Poetry mentors

Rosemary loved red roses

I learned, this week, that Rosemary Cappello has died. She was among the first people to encourage my writing and was an advocate for poetry and the arts in Philadelphia, where she lived for most of her life. I would not call her a mentor of mine; but she has been mentor to many other people as well as instrumental in setting up poetry reading series, poetry events, and other gatherings. All while also editing and publishing Philadelphia Poets Journal, a literary magazine that started as an 8-page photocopied zine and became a 100+ page annual journal…what energy, what devotion! And such kindness–when I first met her in the early 1980s, we saw each other often at poetry readings and open mikes. Then I moved away, first to Connecticut and then to the Lehigh Valley. Yet whenever I returned to Philadelphia for a poetry event, it seemed Rosemary was there. She always remembered me, too! In recent years, I’ve encountered her on Zoom readings and events. And I knew she had health struggles and trouble with mobility, but she never flagged in her enthusiasm for the arts.

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If Rosemary, bless her heart, was not one of my poetry mentors, helpful and kind as she was, who were my mentors–and what exactly is a mentor? A teacher, a guide, a supportive expert in one’s field? Someone who advises, offers a network, feeds the soul, provides a model? Yes–but more than that, perhaps.

At my university, there are several programs or projects that purport to offer mentorship, but I get different answers when I ask people who qualifies as a mentor. It has made me think about my own mentors, most of whom have been in the creative writing field. I mean, I could count my dad or mother, but parents generally aren’t considered mentors—they’re doing another job, that of parenting.

This concept came up recently not only from my workplace, where we are launching programs to have our students be mentors to incoming freshmen, but also from a recent interview with Ocean Vuong that has been making the writing-related social media rounds. [link is here]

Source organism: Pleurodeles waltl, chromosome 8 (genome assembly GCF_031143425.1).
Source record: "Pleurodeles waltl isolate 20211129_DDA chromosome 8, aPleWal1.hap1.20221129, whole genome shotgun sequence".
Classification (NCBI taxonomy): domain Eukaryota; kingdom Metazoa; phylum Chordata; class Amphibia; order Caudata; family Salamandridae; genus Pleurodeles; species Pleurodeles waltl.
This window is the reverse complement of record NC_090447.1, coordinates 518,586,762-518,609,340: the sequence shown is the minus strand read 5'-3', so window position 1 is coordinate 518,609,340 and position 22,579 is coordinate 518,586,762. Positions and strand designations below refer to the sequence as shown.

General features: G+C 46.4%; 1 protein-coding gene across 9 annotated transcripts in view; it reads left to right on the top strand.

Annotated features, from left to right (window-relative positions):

This video kind of floored me. I am aware that Vuong is young—but 33? He’s my son’s age! Much as I love my intelligent and funny son, he doesn’t possess the insightful earnestness that comes through in Vuong’s presentations, interviews, and writing. Not to mention his teaching! I am not so sure, at twice Vuong’s age, that I possess those qualities, either; yet I know I have been a mentor to some friends and students, mostly by accident. What defines mentorship?

I have not formulated a definition for poetry mentor or life mentor yet, but considering the possibilities may help me recognize what mentorship is and what it means. Therefore, I think I will devote the next few blog posts to beloved and talented friends and colleagues whom I consider to be my mentors. Alas, some of them have departed this earth, but that doesn’t mean their influence has vanished. I hope that writing and posting about them will keep the memory of them alive in that way that human beings have of recalling and integrating the compassionate and useful persons we’ve known and loved into the present moment.

Next time I post, I’ll have things to say about Ariel Dawson, to whose memory my most recent chapbook collection is dedicated.

Revisiting

Read more poems, I advised myself. At first, I thought I might scout around for some writers whose work I am unfamiliar with–writers new (say, Ocean Vuong) and less new (say, Alberta Turner). I have the week off from university work, however, and am lazing about at home…no trips to the library.

I do have my own library, though, much of which consists of poetry collections and much of which I have not read in some time. I chose Audre Lorde off the shelf–her 1986 book Our Dead behind Us. Lorde’s work was pivotal to my early interest in writing poems; I encountered her in a Women’s Literature Studies class in 1978 and was deeply moved by her poems of rage and political awareness, the sensuousness of her imagery.

I chose to re-read some late Plath and one of Adam Zagajewski‘s books, Canvas. What I’m hoping is that some of these re-reads will connect me to areas in poetry I have not explored much recently. Also, I will expand into the works of writers whose poetry I’m less familiar with.

Not to mention the recent work of friends-in-poetry, whom I have let down by not buying their books (yet…I will get to it). So many excellent and thought-provoking writers out there, many of whom I know personally or have at very least met in person and connected via social media platforms. I hope to purchase some of those books at this year’s AWP Conference in Washington, D.C., and thus to keep to my commitment to read more poetry.

Meanwhile, I turn the pages and rediscover “old friends” and their voices, stories, moods. That is a pleasant task, and a fruitful and useful one.

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